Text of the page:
My Dear Ivy,
I’ve given you a lot of advice in these letters – some of which is rather, shall we say, counterintuitive. Much of what I’ve written here goes against the expectations and conventions of the culture we inhabit.
And you know what? I’m ok with that.
As you can tell from these letters, I like to write. Writing is the way I feel most comfortable in saying what I truly think and believe. And so I write a lot. And from some of the responses I’ve gotten to some of my writing, sometimes I tend to . . . well . . . confound people.
The way I see it, that’s a good thing.
Expectations, you see, are overrated.
As your parent, I try to make it a general practice to have as few expectations of you as possible. That’s not because I don’t think you’re capable of doing great things. I think you’re fully and completely capable of doing whatever you set your mind to do! The reason I try not to have expectations is that I don’t want my desires to be your motivation to do those great things (or even the mundane things that we talked in a previous letter about needing to get done).
I want you to do things that fulfill you. Not me. And while there will probably eventually be some things that are expected of you simply as a member of this family (though certainly not at a year and a half), I’ll do my best to keep those to a minimum.
And after a fashion, that’s my own way of baffling expectations. There are those who believe that having super high expectations of someone is the best way to motivate them. I don’t believe that. Or rather, I do believe it’s a way to motivate you . . . to do what I want you to do.
But I’ve always said that my goal as a parent is not to raise compliant, well-behaved children. My goal is to raise healthy, wise, functioning adults.
And just as we talked about earlier with decision-making, the way to get there is to cultivate your own motivations for doing the things that fulfill your needs and desires. Because you want to, not because I said so.
As I wrote in my letters to your brother, nearly a decade ago now, “When we set high expectations on someone, we can indeed motivate them to do something, but in the process we de-personalize them a bit . . . we tell them, ‘This is who you are, and I will be less approving and more disappointed in you if you don’t live up to my vision of who you are.’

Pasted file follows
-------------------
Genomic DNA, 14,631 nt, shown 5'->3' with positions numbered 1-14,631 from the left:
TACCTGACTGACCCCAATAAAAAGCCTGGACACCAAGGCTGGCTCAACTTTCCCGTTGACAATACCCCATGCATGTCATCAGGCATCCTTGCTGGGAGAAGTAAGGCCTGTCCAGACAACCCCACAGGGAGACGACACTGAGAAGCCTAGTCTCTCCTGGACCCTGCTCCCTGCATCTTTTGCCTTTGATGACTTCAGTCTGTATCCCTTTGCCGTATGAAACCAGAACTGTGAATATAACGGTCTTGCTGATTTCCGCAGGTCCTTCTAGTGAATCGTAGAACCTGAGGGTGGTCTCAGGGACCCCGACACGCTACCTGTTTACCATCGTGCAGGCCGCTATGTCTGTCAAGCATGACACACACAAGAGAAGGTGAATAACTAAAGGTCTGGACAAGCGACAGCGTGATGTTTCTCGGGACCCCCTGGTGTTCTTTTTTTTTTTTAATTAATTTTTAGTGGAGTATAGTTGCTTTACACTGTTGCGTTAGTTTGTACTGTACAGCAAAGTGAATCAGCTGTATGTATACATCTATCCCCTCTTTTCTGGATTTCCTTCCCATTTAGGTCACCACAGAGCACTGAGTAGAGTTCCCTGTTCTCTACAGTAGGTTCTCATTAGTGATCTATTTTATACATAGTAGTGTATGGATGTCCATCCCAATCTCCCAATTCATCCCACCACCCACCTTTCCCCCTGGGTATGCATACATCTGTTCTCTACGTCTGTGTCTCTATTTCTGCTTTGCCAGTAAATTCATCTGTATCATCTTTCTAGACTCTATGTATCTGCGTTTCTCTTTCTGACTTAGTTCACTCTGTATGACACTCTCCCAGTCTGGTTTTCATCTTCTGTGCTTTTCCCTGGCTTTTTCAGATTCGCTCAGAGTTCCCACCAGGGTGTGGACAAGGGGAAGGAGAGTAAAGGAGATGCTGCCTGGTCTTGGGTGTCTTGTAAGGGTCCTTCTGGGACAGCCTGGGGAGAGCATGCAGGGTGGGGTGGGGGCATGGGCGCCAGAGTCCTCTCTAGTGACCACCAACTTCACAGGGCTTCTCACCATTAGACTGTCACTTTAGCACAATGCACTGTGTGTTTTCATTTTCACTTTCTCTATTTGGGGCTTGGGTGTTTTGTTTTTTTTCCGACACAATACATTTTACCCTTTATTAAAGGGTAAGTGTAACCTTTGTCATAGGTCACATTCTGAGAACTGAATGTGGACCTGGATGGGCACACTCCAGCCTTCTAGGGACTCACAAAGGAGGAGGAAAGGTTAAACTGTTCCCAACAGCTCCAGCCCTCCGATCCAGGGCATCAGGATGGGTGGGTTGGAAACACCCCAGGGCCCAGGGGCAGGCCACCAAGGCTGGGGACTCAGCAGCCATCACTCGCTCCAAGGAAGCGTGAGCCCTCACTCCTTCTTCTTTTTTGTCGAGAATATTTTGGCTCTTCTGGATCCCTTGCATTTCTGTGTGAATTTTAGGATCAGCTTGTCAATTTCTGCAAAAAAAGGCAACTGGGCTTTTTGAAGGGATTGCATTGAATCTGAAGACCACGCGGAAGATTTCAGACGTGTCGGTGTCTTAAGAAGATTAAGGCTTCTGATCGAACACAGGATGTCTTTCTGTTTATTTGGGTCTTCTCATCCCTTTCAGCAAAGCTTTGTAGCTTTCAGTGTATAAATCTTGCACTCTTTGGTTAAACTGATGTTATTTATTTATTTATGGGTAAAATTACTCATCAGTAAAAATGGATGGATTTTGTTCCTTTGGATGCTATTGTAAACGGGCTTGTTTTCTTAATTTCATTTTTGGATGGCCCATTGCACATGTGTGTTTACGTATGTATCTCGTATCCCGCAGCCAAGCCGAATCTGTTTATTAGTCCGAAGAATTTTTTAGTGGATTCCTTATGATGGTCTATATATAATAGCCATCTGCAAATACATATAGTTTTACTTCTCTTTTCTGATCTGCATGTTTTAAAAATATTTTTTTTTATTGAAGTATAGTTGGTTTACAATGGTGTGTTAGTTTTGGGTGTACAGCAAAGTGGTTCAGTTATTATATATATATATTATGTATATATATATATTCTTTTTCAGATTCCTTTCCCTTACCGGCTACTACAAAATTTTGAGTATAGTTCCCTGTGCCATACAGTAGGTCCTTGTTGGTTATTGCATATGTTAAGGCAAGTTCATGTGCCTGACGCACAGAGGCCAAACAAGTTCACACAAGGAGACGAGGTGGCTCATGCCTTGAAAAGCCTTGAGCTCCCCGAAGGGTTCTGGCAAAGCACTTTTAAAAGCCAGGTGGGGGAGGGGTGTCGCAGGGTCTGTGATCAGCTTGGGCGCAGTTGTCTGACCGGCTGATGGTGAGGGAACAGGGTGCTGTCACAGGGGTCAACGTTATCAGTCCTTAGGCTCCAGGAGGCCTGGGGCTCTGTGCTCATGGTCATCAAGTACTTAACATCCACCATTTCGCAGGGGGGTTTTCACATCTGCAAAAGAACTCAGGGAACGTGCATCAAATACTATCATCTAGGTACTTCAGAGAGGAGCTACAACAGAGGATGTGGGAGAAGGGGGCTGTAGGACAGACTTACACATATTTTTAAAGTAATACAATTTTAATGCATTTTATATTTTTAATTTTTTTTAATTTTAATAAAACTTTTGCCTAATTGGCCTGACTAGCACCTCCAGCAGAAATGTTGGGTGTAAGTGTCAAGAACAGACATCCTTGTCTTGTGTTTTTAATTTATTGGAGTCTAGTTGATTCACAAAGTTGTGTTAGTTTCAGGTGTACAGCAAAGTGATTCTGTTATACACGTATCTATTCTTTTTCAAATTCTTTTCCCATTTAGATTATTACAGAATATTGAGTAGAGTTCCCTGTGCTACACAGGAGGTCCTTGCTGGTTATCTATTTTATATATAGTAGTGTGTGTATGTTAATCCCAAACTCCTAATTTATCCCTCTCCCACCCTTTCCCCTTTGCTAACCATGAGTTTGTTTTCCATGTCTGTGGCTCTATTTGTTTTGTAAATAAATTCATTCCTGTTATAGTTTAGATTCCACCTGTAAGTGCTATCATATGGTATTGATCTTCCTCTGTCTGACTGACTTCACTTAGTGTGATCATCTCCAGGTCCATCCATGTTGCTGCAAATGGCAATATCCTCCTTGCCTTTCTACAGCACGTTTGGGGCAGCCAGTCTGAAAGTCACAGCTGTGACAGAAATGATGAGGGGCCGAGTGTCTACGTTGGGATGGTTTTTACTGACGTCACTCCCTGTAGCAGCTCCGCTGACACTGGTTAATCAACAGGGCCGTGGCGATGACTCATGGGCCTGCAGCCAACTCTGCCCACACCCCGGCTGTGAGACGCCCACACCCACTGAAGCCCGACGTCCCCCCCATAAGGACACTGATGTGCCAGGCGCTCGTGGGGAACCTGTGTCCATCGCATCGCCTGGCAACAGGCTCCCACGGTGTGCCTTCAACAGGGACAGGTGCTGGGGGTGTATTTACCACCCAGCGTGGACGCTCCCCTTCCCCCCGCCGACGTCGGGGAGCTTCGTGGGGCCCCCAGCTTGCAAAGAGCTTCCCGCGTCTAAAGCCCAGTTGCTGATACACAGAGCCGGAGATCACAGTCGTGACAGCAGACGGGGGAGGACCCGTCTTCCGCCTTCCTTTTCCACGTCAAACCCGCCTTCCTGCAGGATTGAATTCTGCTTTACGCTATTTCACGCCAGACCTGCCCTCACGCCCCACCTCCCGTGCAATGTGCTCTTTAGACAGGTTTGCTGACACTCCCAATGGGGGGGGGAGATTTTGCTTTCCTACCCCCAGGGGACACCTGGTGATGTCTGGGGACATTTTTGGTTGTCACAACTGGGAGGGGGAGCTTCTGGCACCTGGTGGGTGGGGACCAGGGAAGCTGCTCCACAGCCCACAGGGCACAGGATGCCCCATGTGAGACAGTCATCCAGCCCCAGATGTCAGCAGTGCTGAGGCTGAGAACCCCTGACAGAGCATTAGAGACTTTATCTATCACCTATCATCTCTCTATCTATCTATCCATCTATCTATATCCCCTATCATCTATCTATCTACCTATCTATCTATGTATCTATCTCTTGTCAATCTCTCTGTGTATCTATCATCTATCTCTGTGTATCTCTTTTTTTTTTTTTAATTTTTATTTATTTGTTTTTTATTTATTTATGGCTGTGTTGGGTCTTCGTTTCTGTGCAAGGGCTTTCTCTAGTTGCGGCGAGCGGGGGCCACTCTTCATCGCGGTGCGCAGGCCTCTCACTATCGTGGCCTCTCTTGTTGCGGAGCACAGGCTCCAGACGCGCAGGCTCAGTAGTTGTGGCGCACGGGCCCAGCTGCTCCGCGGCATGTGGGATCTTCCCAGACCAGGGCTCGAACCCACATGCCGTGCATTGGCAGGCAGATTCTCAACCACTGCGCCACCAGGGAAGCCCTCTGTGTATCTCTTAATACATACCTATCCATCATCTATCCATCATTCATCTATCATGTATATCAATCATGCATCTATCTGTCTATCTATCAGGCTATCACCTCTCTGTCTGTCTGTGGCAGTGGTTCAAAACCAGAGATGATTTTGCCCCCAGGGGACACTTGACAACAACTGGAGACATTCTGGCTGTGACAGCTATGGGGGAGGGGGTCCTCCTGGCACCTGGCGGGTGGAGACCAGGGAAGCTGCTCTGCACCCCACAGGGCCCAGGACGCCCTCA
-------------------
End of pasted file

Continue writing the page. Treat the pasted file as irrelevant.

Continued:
Similarly, when we set low expectations for someone, we’re objectifying them in the same way . . . we’re telling them, ‘This is who you are, and don’t bother trying to convince me otherwise because I already know better.'”
As I told him, in both cases, whether our expectations are artificially high or artificially low, we’re not relating to a person, but to a figment of our own imaginations.
Now, despite my best efforts, there will be times when I expect things of you. And there will certainly be others throughout your life who place expectations on you.
And I want you to confound them!
And yes, by “them,” I mean me, too.
I want you to forge your own path – the path you want to walk – not the one someone else sets before you. I want you to pursue your dreams no matter how wild or unrealistic or ridiculous someone else may try to decide that they are. It’s not their decision.
I think of archeologist Heinrich Schliemann, who decided as a small boy reading the epic tales of the ancient world, that he was one day going to find the city of Troy – believed by many at the time to be only a fairy tale. And though many told him his quest to find the lost city was ridiculous, as an adult, he found it! Some of the greatest discoveries ever made were just the sort that confounded expectations. And since you’re already so good at confounding your mother and me, I have no doubt that you are fully capable of following in their footsteps if you decide to do so.
So when someone – again, including me – places expectations on you, take them for what they are: someone else’s desires for you. That doesn’t mean they’re always bad. But it doesn’t mean they’re always good, either. I want you to set your own course, and while I will always be there to tell you what I think, the rest of it is up to you.
I love you.